Ninety-one years have passed since that moment.
By Eastern Establishment standards (to say nothing of European standards),
Reed is still in its adolescence. And so, it is perhaps not surprising
that Reed remains faithful to the rebellious spirit of its founding generation.
For those who believe that history is destiny, that history of iconoclasm
is reason enough for us to continue to place creativity at the center
of our focus.
With due respect for the determinists, I believe that we can
choose our destiny. We should valorize creativity, not because we are
predestined to do so, but because we choose to do so. And we should choose
to do so for both instrumental and intrinsic reasons. Viewed instrumentally,
creativity is the engine of our economy and our culture. Ours, for good
or ill, is a society built on ideas, on discovery, on change. We at Reed
can best repay that society, for its investment in us, by producing people
and ideas that enable society to progress—to solve even its most
intractable problems, and to realize even its most elusive dreams.
me, the pursuit of creativity finds even greater resonance for intrinsic
reasons. The act of creation is, for most people, the highest attainment
of human striving. In Abraham Maslow’s formulation, the act of creation
is the means to, indeed virtually synonymous with, self-actualization.
In religious belief, the act of creation can be seen as an expression
of one’s divine nature. To create is to touch God.
If I am right that Reed College should foster creativity, how should it
carry out that task? That is a difficult question to answer without understanding
the roots of human creativity. Serious study of creativity in the artistic,
intellectual, and scientific realms dates back only about half a century.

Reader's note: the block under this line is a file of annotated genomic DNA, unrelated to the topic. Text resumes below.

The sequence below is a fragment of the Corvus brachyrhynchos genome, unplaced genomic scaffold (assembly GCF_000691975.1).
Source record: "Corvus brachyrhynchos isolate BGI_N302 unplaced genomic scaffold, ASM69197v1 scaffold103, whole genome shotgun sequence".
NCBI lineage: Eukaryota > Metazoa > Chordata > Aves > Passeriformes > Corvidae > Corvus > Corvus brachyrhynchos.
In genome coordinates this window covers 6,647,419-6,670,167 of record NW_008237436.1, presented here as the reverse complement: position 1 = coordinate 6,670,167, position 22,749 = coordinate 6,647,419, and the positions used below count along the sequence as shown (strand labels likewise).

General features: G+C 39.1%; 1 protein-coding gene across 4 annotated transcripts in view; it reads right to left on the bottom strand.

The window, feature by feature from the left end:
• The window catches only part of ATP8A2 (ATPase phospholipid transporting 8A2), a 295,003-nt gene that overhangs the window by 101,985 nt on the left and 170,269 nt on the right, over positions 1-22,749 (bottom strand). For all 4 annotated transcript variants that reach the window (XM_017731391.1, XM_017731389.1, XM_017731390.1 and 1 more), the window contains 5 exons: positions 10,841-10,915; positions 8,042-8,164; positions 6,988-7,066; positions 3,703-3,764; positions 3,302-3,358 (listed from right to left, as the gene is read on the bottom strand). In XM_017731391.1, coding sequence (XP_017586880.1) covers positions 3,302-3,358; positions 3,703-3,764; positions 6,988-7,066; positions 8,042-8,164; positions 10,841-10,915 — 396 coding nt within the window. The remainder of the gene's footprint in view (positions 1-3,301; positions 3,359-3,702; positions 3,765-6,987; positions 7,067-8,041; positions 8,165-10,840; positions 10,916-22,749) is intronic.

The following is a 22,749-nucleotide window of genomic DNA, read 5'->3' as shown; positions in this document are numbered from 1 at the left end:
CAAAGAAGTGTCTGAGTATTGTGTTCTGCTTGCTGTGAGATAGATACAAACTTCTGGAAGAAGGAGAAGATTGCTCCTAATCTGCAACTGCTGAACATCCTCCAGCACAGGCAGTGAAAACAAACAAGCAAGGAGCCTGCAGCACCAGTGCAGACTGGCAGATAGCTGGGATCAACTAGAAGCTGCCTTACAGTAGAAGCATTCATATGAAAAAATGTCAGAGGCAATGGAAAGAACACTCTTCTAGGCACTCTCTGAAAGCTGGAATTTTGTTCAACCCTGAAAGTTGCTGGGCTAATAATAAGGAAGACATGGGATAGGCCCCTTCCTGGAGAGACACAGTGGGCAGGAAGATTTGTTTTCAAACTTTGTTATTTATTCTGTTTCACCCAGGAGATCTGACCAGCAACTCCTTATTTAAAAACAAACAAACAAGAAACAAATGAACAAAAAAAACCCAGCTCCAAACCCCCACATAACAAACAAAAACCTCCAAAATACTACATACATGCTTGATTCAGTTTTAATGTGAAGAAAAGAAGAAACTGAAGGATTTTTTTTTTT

Over that time, the subject of creativity has been investigated by cognitive
and behavioral psychologists, historians, sociologists, economists, literary
theorists, and aestheticians. Not surprisingly, the findings of these
researchers are diverse, often divergent, and only with difficulty translatable
into prescriptive terms.
Still, when one reviews the literature, a number
of themes emerge that provide a framework for thinking about the conditions
and traits that correlate with creative achievement. I would like, briefly,
to talk about two conditions—mastery and versatility—and three
traits—passion, curiosity, and playfulness.
| Colin Diver is the fourth Amherst
College alumnus to become president of Reed. The others were
Dexter Keezer, Duncan Ballantine, and Paul Bragdon, the longest-
serving president in the history of Reed. Diver currently serves
on the Amherst board of trustees, and Bragdon is a former member
of the Amherst board. In addition, former Reed president Peter
Odegard was previously a member of the Amherst faculty.
Colin Diver is the third lawyer to be president of Reed. The
two others are Victor Rosenblum, who came from and returned
to the Northwestern law faculty after his presidency, and Paul
Bragdon, who was educated at Yale law school.
Virtually all creative individuals have been masters of at least some
domain. As Louis Pasteur said: “novel ideas come to the prepared
mind.” Economist Herbert Simon argues that creative problem-solving
requires a “skill at searching spaces of possible . . . solutions
in a highly selective manner, [recognizing] familiar patterns . . . that
give access to bodies of knowledge, stored in memory.” Echoing the
findings of other commentators, Simon argues that it takes at least 10
years of sustained effort to acquire sufficient mastery to make major
contributions to a field. Even Mozart had been publicly performing and
composing music for 10 years before he produced his first genuine masterpieces.
Of course, he began at age four! I’m sorry to break the news: but,
all of us—even you undergraduates—are over the hill.